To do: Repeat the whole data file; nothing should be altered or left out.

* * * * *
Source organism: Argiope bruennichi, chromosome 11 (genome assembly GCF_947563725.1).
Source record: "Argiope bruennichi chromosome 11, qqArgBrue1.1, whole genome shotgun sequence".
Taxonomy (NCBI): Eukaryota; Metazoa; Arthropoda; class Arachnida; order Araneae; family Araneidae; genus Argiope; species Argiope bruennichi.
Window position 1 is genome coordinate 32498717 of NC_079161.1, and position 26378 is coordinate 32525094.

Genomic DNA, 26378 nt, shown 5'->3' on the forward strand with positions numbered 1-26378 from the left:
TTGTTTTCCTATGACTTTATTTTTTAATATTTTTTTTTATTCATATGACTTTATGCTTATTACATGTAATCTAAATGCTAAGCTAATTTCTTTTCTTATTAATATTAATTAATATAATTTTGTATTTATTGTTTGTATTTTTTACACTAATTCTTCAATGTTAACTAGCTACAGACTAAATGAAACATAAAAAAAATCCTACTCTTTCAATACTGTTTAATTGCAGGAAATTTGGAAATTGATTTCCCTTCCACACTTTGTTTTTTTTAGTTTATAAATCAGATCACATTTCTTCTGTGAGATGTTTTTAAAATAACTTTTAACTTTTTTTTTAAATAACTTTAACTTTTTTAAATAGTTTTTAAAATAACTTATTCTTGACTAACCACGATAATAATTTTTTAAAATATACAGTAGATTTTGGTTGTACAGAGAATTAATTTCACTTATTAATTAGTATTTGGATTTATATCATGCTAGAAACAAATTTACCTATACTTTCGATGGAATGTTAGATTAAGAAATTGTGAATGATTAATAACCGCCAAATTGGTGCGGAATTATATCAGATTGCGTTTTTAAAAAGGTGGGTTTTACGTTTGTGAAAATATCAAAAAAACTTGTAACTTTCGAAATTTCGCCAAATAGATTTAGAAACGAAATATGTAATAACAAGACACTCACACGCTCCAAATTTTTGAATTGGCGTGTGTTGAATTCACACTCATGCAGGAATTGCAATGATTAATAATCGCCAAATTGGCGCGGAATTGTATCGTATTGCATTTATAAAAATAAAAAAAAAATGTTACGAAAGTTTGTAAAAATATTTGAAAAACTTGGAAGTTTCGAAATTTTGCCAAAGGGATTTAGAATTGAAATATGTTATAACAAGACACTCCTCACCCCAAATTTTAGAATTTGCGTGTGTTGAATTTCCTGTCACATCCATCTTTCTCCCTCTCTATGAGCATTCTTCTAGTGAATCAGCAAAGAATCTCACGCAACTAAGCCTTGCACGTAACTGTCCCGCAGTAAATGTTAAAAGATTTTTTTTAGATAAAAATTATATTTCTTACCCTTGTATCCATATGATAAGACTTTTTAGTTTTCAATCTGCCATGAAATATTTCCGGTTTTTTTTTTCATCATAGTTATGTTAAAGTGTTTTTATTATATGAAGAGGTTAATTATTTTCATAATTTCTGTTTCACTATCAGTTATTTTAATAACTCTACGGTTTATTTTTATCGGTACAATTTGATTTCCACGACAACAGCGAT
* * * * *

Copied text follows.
Source organism: Argiope bruennichi, chromosome 11 (genome assembly GCF_947563725.1).
Source record: "Argiope bruennichi chromosome 11, qqArgBrue1.1, whole genome shotgun sequence".
Taxonomy (NCBI): Eukaryota; Metazoa; Arthropoda; class Arachnida; order Araneae; family Araneidae; genus Argiope; species Argiope bruennichi.
Window position 1 is genome coordinate 32498717 of NC_079161.1, and position 26378 is coordinate 32525094.

Genomic DNA, 26378 nt, shown 5'->3' on the forward strand with positions numbered 1-26378 from the left:
TTGTTTTCCTATGACTTTATTTTTTAATATTTTTTTTTATTCATATGACTTTATGCTTATTACATGTAATCTAAATGCTAAGCTAATTTCTTTTCTTATTAATATTAATTAATATAATTTTGTATTTATTGTTTGTATTTTTTACACTAATTCTTCAATGTTAACTAGCTACAGACTAAATGAAACATAAAAAAAATCCTACTCTTTCAATACTGTTTAATTGCAGGAAATTTGGAAATTGATTTCCCTTCCACACTTTGTTTTTTTTAGTTTATAAATCAGATCACATTTCTTCTGTGAGATGTTTTTAAAATAACTTTTAACTTTTTTTTTAAATAACTTTAACTTTTTTAAATAGTTTTTAAAATAACTTATTCTTGACTAACCACGATAATAATTTTTTAAAATATACAGTAGATTTTGGTTGTACAGAGAATTAATTTCACTTATTAATTAGTATTTGGATTTATATCATGCTAGAAACAAATTTACCTATACTTTCGATGGAATGTTAGATTAAGAAATTGTGAATGATTAATAACCGCCAAATTGGTGCGGAATTATATCAGATTGCGTTTTTAAAAAGGTGGGTTTTACGTTTGTGAAAATATCAAAAAAACTTGTAACTTTCGAAATTTCGCCAAATAGATTTAGAAACGAAATATGTAATAACAAGACACTCACACGCTCCAAATTTTTGAATTGGCGTGTGTTGAATTCACACTCATGCAGGAATTGCAATGATTAATAATCGCCAAATTGGCGCGGAATTGTATCGTATTGCATTTATAAAAATAAAAAAAAAATGTTACGAAAGTTTGTAAAAATATTTGAAAAACTTGGAAGTTTCGAAATTTTGCCAAAGGGATTTAGAATTGAAATATGTTATAACAAGACACTCCTCACCCCAAATTTTAGAATTTGCGTGTGTTGAATTTCCTGTCACATCCATCTTTCTCCCTCTCTATGAGCATTCTTCTAGTGAATCAGCAAAGAATCTCACGCAACTAAGCCTTGCACGTAACTGTCCCGCAGTAAATGTTAAAAGATTTTTTTTAGATAAAAATTATATTTCTTACCCTTGTATCCATATGATAAGACTTTTTAGTTTTCAATCTGCCATGAAATATTTCCGGTTTTTTTTTTCATCATAGTTATGTTAAAGTGTTTTTATTATATGAAGAGGTTAATTATTTTCATAATTTCTGTTTCACTATCAGTTATTTTAATAACTCTACGGTTTATTTTTATCGGTACAATTTGATTTCCACGACAACAGCGAT